Transcript Edited for Clarity
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Transcript:

Arndt Vogel, MD, PhD: I think there is clearly a rationale to target VEGF. First of all, it’s a hypervascular tumor, and we know that a key driver for angiogenesis is VEGF. And when we look at the outcome of patients who have high VEGF levels in their blood, we do know that this is a poor prognostic marker, and that these patients usually have a pretty short survival to testing reported in several trials.

When we look at the drugs that we used for the treatment, they are multityrosine inhibitors, so they have different targets. And therefore it was never really clear which was the most important target. We do know that it includes an effect on the tumor microenvironment, angiogenesis, and also on the tumor cells itself.

And because they have so many targets, it was really difficult to bring it down to 1 target—VEGF, for example—as the most important target for efficacy. And only with the ramucirumab data, I think, do we really have proof of content that targeting the VEGF-receptor-positive disease really has an impact on tumor progression, and that this is a very important target for the treatment of HCC [hepatocellular carcinoma].

Masatoshi Kudo, MD, PhD: REACH-2 was designed based on the previous negative trial, REACH. REACH was negative because it was an all-comers trial that was negative. But by subanalysis in the patients with AFP [alpha-fetoprotein] value greater than 400 ng, ramucirumab showed a better survival than placebo. But in patients with AFP value less than 400 ng, there was no difference. So we decided to run the REACH-2 study. The only difference between REACH-2 and REACH was that only the patients with AFP value greater than 400 ng were included, and the stratification factor of macrovascular invasion was included.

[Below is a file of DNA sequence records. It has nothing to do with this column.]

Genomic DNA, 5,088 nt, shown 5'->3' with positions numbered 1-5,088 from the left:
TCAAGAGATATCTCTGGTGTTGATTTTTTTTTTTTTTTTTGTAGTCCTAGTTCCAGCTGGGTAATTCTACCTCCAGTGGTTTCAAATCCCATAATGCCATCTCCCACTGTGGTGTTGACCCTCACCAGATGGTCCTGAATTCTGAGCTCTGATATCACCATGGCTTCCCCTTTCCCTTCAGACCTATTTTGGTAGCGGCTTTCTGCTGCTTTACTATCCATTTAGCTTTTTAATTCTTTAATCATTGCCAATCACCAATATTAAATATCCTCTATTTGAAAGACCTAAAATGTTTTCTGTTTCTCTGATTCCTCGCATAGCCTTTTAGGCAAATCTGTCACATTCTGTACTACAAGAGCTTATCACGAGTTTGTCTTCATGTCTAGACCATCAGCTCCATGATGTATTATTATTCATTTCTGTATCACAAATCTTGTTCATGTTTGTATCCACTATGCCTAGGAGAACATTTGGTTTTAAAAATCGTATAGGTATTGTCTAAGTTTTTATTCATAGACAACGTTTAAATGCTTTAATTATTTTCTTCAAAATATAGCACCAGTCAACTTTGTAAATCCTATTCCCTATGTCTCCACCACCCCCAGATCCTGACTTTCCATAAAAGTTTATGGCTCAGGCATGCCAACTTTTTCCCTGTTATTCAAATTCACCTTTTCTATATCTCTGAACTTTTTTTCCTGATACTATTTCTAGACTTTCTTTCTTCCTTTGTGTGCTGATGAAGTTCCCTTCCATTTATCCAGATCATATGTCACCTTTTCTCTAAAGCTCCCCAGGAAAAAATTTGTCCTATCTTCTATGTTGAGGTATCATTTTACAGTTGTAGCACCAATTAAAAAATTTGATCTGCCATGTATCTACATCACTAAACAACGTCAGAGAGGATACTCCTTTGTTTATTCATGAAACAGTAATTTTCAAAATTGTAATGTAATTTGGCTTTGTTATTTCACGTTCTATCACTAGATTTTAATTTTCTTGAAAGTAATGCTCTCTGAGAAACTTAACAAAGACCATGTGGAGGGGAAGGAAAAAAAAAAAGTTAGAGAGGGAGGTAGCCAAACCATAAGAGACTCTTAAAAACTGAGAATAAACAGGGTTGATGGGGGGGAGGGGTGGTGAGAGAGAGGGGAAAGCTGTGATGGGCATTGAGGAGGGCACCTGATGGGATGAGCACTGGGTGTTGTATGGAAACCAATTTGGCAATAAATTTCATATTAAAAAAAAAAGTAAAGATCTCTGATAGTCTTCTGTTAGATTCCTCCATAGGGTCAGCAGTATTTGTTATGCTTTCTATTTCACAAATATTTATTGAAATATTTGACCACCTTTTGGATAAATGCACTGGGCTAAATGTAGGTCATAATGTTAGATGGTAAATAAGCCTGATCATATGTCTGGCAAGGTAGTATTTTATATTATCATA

This is a so-called biomarker-based trial. It was a very successful trial. Only we enrolled 292 patients, which is small number, but it was successful. The median OS [overall survival] in ramucirumab was 8.5 months, and 7.3 months in placebo arm. The hazard ratio was .71, and significantly the ramucirumab showed a better survival. And the response rate was good, and the progression-free survival was significantly better. So the trial was successful.

Arndt Vogel, MD, PhD: At the moment we do not really have clear evidence why AFP is a good biomarker for the treatment of HCC. And actually, when we look at the data from the other trials, the other multi tyrosine kinase inhibitors, they also do work in patients with a high AFP level. So this is not really specific for ramucirumab. The most important point about ramucirumab is that it does not work in patients with a lower AFP level. But how this really works in detail to underline molecular mechanism is not completely understood at this point in time.

Masatoshi Kudo, MD, PhD: This is the first biomarker-selected trial. So it’s good to have a biomarker to make the trial successful. It was successful. So now we know in patients with high AFP value, the ramucirumab is potent and very effective. But in addition, as a matter of fact, trials and real-world practices are a little bit different. If we look at the data from REACH, the PFS and anti-tumor activity were still positive in patients with AFP levels less than 400 ng. At least at more than 10 ng, there is antitumor activity. So in clinical practice maybe in the patients with elevated AFP value, the ramucirumab will be effective. So that’s a little bit different between the clinical trial and the real-world practice.

Transcript Edited for Clarity